"Controllers can spend more time monitoring aircraft instead of constantly issuing different headings, altitudes and speeds to pilots," said Ron Renk, United Airlines chief technical pilot for navigation issues. In addition to the benefits to controllers and pilots, OPDs save airlines millions in fuel costs.

Trade-offs in airborne flight efficiency were observed for both arrivals and departures. Distance flown for IAH and HOU arrivals and departures increased by less than 1 percent, but these small lateral inefficiencies were offset by vertical improvements, particularly for arrivals. Arrivals are now three times more likely to execute continuous descents beginning at about 13 nautical miles (nm) and 2 minutes closer to IAH and HOU. Longer cruise and shorter descent phases of flight mean longer time and distance spent at higher, more fuel-efficient altitudes, and consequently more efficient flight profiles.

Arrivals from San Antonio are the biggest beneficiaries of improvements with average distance and time savings of 3 nm and 41 seconds, a nearly fourfold increase in the proportion of flights executing OPDs, and a more than 1,000 foot increase in altitude of level segments.

"This particular metroplex set the bar pretty high for the rest of the country," said Jim D'Ambrosio, air traffic manager at Houston Center. "The people in Houston were able to implement all four corner-posts at the same time. There were over 68 changes in fix postings and procedures. All this happened with the flip of a switch at midnight on May 29, 2014. Today, we see the use of OPDs, we are using Time Based Flow Management (TBFM) and shortly, adding in the extended metering Ground Based Interval Management System (GIM-S)."

Controllers use TBFM to manage aircraft speeds at higher altitudes prior to the start of descent to ensure appropriate spacing. This allows aircraft to remain on the efficient OPD procedures with minimal vectoring, while still ensuring an efficient feed. The goal is to establish the time at which the aircraft should arrive on the runway. The FAA is continuing to adjust TBFM settings to improve use and efficiency.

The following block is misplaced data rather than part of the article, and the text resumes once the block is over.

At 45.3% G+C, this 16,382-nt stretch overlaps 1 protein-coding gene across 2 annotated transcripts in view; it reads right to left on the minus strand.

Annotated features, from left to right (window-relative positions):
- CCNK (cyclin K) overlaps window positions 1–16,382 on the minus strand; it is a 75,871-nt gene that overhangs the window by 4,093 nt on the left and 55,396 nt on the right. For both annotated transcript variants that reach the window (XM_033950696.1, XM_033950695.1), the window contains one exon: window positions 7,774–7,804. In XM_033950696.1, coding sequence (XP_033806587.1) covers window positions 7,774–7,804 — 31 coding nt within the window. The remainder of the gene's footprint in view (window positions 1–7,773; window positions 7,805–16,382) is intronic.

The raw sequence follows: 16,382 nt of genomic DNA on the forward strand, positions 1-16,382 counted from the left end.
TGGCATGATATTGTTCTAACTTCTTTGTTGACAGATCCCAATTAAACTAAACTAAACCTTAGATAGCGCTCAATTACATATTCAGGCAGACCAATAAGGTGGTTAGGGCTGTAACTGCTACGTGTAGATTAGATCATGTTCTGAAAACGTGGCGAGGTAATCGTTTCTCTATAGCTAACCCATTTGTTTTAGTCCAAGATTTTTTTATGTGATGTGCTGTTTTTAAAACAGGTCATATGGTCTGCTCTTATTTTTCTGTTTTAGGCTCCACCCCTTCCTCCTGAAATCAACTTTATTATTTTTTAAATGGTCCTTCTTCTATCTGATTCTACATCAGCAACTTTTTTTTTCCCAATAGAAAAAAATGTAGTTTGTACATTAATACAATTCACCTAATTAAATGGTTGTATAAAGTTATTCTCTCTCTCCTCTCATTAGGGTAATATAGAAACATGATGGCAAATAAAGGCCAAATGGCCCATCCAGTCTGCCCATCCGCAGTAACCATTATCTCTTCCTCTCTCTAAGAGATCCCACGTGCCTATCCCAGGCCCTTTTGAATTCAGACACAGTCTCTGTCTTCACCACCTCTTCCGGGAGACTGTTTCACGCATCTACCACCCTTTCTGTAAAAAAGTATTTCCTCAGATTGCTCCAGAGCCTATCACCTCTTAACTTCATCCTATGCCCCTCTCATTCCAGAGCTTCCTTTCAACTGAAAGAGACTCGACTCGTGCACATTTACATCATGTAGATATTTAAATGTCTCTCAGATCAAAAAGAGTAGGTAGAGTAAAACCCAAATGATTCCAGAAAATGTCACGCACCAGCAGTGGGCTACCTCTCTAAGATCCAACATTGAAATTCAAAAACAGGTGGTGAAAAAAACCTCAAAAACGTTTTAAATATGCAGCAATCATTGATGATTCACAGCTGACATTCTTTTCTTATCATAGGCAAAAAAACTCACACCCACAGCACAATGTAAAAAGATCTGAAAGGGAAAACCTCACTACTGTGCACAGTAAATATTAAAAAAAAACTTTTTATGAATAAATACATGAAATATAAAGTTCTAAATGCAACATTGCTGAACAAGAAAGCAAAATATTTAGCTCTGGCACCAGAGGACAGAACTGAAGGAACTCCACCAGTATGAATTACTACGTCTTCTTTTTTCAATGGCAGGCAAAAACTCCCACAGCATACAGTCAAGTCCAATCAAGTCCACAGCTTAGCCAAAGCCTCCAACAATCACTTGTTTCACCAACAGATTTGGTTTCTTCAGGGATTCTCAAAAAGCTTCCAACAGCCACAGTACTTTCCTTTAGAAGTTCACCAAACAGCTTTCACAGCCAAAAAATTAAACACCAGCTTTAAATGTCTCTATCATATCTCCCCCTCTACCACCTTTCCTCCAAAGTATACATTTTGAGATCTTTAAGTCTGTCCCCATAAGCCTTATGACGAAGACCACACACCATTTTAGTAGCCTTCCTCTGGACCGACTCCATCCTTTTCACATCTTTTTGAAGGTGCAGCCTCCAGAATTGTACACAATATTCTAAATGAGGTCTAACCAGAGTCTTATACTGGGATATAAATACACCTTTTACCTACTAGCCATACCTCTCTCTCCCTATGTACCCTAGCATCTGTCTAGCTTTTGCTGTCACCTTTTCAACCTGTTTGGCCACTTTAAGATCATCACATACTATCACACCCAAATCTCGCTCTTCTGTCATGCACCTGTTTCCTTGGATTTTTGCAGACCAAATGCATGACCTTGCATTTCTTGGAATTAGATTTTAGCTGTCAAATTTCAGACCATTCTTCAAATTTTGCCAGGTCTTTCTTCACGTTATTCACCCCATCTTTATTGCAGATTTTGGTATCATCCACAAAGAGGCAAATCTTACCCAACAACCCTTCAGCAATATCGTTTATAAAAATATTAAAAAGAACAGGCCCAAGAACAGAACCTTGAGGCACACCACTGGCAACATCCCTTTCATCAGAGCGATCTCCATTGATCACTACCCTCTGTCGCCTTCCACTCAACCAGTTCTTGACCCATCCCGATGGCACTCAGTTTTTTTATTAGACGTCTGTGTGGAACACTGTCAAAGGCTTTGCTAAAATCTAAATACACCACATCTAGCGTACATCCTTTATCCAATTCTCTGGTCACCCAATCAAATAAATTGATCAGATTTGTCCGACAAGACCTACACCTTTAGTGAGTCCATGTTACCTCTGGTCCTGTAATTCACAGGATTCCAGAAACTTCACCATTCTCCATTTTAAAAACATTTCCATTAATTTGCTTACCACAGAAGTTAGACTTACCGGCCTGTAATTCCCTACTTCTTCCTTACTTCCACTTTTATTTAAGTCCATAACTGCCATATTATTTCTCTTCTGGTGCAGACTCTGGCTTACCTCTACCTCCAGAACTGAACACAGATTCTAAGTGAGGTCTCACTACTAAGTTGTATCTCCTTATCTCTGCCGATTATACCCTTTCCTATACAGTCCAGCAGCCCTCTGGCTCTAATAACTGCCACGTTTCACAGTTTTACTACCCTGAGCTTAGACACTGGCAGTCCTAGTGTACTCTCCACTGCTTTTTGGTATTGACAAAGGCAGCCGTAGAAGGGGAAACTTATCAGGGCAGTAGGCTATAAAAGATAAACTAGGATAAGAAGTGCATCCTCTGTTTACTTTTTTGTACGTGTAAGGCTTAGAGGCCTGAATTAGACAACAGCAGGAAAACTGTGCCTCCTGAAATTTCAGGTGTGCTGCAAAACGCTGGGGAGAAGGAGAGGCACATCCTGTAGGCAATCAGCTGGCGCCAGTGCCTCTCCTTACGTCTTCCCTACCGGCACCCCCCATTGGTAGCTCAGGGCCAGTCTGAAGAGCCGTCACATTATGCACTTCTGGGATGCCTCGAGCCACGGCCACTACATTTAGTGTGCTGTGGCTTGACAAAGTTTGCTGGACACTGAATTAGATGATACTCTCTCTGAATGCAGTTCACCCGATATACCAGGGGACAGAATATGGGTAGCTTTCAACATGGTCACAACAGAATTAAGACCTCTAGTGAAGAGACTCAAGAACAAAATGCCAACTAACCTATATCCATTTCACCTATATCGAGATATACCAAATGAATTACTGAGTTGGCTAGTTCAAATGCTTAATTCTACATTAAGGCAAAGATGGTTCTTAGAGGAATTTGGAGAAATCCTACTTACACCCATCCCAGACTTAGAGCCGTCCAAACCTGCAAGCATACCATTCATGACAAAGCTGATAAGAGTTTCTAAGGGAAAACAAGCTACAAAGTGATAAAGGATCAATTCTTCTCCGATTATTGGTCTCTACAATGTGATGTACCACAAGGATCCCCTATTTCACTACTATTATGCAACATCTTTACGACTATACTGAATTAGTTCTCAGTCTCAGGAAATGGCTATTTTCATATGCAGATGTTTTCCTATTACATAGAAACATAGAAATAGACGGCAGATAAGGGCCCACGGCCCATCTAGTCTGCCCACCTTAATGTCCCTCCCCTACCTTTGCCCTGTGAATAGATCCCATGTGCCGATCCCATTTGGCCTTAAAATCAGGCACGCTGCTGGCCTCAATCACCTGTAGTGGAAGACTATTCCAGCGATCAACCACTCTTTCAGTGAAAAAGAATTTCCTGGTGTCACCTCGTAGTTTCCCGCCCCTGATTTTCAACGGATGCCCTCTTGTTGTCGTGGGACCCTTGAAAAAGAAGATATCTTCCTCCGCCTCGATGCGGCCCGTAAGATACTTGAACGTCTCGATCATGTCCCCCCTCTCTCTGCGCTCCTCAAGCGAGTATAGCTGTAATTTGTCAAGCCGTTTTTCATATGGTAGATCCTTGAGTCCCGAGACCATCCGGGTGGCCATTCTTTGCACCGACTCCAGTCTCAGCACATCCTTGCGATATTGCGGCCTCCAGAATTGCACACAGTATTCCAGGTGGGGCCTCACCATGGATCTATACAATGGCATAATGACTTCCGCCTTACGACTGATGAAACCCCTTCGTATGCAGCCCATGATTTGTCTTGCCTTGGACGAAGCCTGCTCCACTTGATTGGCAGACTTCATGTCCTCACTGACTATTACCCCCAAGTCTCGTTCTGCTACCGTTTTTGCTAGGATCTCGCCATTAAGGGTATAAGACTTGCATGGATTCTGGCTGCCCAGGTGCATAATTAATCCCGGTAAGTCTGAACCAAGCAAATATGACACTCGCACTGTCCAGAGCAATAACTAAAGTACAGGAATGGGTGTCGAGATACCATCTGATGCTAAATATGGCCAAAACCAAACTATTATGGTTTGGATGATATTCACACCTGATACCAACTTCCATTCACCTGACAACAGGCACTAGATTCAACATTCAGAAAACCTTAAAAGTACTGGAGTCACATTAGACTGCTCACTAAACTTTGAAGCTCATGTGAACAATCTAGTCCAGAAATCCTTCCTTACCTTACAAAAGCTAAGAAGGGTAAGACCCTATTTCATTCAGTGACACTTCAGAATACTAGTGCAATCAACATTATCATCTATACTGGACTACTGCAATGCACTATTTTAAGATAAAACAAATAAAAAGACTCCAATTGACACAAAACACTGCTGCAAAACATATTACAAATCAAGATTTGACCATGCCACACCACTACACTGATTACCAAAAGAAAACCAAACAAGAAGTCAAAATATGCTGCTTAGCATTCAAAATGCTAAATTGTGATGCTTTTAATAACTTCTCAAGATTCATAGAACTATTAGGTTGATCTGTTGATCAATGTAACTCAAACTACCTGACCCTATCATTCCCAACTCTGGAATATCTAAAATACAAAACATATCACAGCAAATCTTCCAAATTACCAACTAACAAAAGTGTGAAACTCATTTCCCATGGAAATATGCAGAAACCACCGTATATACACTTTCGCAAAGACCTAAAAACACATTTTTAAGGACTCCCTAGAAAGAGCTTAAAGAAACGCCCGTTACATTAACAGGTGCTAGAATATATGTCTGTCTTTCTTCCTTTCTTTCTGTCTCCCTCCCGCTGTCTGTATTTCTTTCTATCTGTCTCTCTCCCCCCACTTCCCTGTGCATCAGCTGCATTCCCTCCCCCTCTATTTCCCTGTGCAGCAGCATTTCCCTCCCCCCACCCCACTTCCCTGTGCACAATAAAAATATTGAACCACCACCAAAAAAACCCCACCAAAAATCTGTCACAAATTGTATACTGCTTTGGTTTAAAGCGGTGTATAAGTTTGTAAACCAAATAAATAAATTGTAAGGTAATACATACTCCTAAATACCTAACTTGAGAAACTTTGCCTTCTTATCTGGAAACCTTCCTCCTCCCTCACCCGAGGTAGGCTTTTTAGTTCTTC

As TBFM capabilities are expanded in Houston, GIM-S automation will provide speed advisories to en route controllers to help deliver aircraft to meter points in accordance with the arrival flow schedule. GIM-S capabilities increase opportunities for aircraft to fly OPDs.

Metroplex programs are a top priority of the FAA and the aviation industry. They are among the commitments agreed upon in the NextGen Priorities October 2015 Joint Implementation Plan. Future modernization efforts will add departure points, expedite departures, add new high-altitude PBN routes, and realign airspace to support those changes.

"There are still improvements to make to fine tune the procedures" said D'Ambrosio.

As the Houston air traffic facilities gain experience with the new operation, minor adjustments are made to operations at IAH, HOU, and their satellite airports. These include published adjustments to the original procedures, TBFM use, and settings modifications.

"Since this metroplex was on the presidential dashboard being tracked by Congress, we are excited to say, NextGen delivers," said D'Ambrosio.

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This page was originally published at: https://www.faa.gov/nextgen/snapshots/stories/?slide=43